Petitioner has failed to show cause and actual prejudice for his procedural default and has
made no showing that a failure to address the merits of the federal claim would result in a
miscarriage of justice. Therefore, Petitioner is barred from raising his unexhausted claim.
The Antiterrorism and Effective Death Penalty Act of 1996
Petitioner’s remaining claims will be analyzed pursuant to the Antiterrorism and Effective
Death Penalty Act of 1996 (the “AEDPA”). The Supreme Court recently had the opportunity to
summarize the basic principles that have grown out of the Court’s many cases interpreting the
AEDPA. See Harrington v. Richter, – U.S. –, 131 S. Ct. 770, 783-85 (2011). The Court noted that
the starting point for any federal court in reviewing a state conviction is 28 U.S.C. § 2254, which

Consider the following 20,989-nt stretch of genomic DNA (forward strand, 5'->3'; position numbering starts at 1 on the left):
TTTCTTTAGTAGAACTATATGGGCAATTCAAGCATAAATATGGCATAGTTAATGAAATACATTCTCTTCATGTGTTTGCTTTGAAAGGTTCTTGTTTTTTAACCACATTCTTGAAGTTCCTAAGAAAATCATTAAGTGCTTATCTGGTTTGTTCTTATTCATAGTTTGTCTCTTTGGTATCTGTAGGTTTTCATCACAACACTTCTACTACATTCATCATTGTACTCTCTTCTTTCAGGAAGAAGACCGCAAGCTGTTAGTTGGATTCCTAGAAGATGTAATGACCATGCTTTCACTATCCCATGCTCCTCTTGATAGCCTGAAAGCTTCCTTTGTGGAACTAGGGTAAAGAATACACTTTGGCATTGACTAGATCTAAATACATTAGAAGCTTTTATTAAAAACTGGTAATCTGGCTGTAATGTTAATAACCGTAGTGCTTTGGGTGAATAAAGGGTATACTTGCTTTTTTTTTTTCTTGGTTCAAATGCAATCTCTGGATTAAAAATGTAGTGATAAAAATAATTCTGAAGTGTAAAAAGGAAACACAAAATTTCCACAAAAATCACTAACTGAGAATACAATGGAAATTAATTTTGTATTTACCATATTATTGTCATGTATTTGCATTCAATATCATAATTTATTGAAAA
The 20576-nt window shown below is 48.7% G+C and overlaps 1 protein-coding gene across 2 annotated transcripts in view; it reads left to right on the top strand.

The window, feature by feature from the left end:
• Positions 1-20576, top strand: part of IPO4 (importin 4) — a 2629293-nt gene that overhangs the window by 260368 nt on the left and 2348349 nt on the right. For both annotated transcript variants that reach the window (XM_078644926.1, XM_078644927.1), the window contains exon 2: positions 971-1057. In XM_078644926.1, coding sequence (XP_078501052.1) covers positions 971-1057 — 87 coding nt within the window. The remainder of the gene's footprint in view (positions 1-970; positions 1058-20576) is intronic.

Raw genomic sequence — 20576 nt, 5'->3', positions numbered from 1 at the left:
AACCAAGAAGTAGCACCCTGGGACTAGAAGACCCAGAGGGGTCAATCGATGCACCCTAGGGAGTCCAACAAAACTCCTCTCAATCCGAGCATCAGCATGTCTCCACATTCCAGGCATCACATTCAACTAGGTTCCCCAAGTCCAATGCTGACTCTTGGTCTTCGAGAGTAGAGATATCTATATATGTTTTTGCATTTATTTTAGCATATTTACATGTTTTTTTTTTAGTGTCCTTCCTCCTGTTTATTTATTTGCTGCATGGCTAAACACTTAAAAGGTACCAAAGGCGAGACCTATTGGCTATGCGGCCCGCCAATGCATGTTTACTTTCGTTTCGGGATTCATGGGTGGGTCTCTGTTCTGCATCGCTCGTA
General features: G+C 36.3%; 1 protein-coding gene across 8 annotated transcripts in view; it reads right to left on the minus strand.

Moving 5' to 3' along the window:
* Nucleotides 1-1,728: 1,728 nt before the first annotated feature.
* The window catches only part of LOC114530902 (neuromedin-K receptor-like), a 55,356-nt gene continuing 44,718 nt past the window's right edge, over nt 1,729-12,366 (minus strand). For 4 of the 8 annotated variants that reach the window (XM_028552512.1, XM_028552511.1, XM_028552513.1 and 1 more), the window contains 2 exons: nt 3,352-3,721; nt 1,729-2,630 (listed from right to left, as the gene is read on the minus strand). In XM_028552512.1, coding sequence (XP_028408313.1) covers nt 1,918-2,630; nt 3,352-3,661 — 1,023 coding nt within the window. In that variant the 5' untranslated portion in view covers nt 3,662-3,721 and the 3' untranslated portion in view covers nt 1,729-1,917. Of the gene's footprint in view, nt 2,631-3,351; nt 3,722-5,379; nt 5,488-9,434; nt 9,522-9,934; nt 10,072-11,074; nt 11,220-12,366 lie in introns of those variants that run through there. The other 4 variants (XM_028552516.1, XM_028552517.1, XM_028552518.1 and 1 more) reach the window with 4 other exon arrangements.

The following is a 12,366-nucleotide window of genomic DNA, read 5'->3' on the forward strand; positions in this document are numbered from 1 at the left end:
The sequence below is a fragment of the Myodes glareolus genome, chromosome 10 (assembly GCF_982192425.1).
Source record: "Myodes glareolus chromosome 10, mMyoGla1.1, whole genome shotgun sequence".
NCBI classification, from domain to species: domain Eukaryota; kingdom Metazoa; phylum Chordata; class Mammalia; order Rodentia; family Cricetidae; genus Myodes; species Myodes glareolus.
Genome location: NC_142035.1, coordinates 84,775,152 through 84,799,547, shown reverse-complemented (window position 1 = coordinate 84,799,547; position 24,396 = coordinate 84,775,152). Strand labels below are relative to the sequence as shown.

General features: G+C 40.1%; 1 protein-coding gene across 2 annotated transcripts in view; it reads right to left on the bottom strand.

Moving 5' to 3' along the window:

states in part:
An application for a writ of habeas corpus on behalf of a person in custody pursuant
to the judgment of a State court shall not be granted with respect to any claim that
was adjudicated on the merits in State court proceedings unless the adjudication of
resulted in a decision that was contrary to, or involved an
unreasonable application of, clearly established Federal law, as
determined by the Supreme Court of the United States; or
resulted in a decision that was based on an unreasonable
determination of the facts in light of the evidence presented in the
State court proceeding.
28 U.S.C. § 2254(d). The Court noted that “[b]y its terms § 2254(d) bars relitigation of any claim
‘adjudicated on the merits’ in state court, subject only to the exceptions in §§ 2254(d)(1) and (d)(2).”
Harrington, 131 S. Ct. at 784.
One of the issues Harrington resolved was “whether § 2254(d) applies when a state court’s